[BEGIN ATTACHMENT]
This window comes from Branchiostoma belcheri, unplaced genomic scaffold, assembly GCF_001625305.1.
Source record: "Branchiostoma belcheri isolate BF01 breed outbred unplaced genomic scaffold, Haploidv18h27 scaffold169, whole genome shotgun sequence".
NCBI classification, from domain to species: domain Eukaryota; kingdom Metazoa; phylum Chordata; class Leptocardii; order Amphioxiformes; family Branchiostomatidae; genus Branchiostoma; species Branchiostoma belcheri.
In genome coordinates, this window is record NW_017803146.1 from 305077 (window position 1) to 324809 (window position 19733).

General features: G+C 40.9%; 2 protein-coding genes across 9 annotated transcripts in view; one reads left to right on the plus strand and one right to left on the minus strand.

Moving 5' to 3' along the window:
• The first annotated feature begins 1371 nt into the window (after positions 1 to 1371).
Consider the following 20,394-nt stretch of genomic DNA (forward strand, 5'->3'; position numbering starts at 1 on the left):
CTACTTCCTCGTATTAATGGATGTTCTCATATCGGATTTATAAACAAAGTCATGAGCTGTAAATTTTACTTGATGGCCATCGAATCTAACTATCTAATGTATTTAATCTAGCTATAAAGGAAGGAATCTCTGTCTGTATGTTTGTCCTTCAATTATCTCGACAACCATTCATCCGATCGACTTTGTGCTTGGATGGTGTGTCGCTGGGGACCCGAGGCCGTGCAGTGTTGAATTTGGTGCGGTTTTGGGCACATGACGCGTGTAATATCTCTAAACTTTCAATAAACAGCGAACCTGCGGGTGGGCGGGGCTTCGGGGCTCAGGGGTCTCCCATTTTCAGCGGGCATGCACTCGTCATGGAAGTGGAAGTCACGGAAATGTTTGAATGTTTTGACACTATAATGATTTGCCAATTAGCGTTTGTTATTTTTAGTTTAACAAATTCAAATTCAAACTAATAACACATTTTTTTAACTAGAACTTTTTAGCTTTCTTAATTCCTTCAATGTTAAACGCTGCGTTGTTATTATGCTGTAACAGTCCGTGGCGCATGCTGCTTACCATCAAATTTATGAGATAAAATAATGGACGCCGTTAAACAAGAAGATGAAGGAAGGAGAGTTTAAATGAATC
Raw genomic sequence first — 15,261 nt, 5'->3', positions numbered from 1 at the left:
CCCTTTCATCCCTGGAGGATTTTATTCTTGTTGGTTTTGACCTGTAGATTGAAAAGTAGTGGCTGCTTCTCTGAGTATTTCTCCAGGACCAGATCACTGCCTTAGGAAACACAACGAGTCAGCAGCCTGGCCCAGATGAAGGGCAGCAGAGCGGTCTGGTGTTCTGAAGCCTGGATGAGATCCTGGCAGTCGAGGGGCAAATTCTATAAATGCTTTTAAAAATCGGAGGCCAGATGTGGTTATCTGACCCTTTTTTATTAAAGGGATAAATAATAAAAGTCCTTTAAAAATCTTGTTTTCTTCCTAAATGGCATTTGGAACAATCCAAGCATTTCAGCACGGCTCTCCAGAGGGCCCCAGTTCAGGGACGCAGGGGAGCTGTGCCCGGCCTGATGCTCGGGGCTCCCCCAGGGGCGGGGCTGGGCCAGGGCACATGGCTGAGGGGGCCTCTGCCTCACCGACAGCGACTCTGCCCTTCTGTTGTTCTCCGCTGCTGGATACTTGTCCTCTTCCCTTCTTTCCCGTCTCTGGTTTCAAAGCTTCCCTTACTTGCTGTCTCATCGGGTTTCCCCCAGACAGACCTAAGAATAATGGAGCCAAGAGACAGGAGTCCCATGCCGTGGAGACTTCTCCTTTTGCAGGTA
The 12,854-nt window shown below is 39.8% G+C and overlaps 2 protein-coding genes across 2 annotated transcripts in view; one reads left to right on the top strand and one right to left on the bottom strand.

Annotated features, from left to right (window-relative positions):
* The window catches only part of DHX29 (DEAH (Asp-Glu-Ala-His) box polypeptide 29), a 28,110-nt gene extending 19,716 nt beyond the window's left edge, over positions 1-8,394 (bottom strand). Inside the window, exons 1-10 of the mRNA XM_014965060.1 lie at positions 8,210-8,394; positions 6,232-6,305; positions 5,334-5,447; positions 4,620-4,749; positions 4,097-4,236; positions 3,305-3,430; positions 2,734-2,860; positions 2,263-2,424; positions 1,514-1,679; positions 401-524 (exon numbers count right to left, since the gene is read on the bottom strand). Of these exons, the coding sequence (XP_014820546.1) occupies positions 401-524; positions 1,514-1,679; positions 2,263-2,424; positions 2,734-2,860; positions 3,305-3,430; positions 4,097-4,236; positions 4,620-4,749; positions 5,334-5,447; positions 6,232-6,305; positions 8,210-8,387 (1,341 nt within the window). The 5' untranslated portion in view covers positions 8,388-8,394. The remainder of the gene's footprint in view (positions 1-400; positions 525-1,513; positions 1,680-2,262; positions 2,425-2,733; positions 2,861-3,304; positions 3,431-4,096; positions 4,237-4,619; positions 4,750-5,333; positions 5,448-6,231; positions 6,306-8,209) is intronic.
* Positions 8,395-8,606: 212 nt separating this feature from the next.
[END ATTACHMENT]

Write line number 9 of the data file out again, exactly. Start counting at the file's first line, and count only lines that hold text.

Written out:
CTACTTCCTCGTATTAATGGATGTTCTCATATCGGATTTATAAACAAAGTCATGAGCTGTAAATTTTACTTGATGGCCATCGAATCTAACTATCTAATGTATTTAATCTAGCTATAAAGGAAGGAATCTCTGTCTGTATGTTTGTCCTTCAATTATCTCGACAACCATTCATCCGATCGACTTTGTGCTTGGATGGTGTGTCGCTGGGGACCCGAGGCCGTGCAGTGTTGAATTTGGTGCGGTTTTGGGCACATGACGCGTGTAATATCTCTAAACTTTCAATAAACAGCGAACCTGCGGGTGGGCGGGGCTTCGGGGCTCAGGGGTCTCCCATTTTCAGCGGGCATGCACTCGTCATGGAAGTGGAAGTCACGGAAATGTTTGAATGTTTTGACACTATAATGATTTGCCAATTAGCGTTTGTTATTTTTAGTTTAACAAATTCAAATTCAAACTAATAACACATTTTTTTAACTAGAACTTTTTAGCTTTCTTAATTCCTTCAATGTTAAACGCTGCGTTGTTATTATGCTGTAACAGTCCGTGGCGCATGCTGCTTACCATCAAATTTATGAGATAAAATAATGGACGCCGTTAAACAAGAAGATGAAGGAAGGAGAGTTTAAATGAATC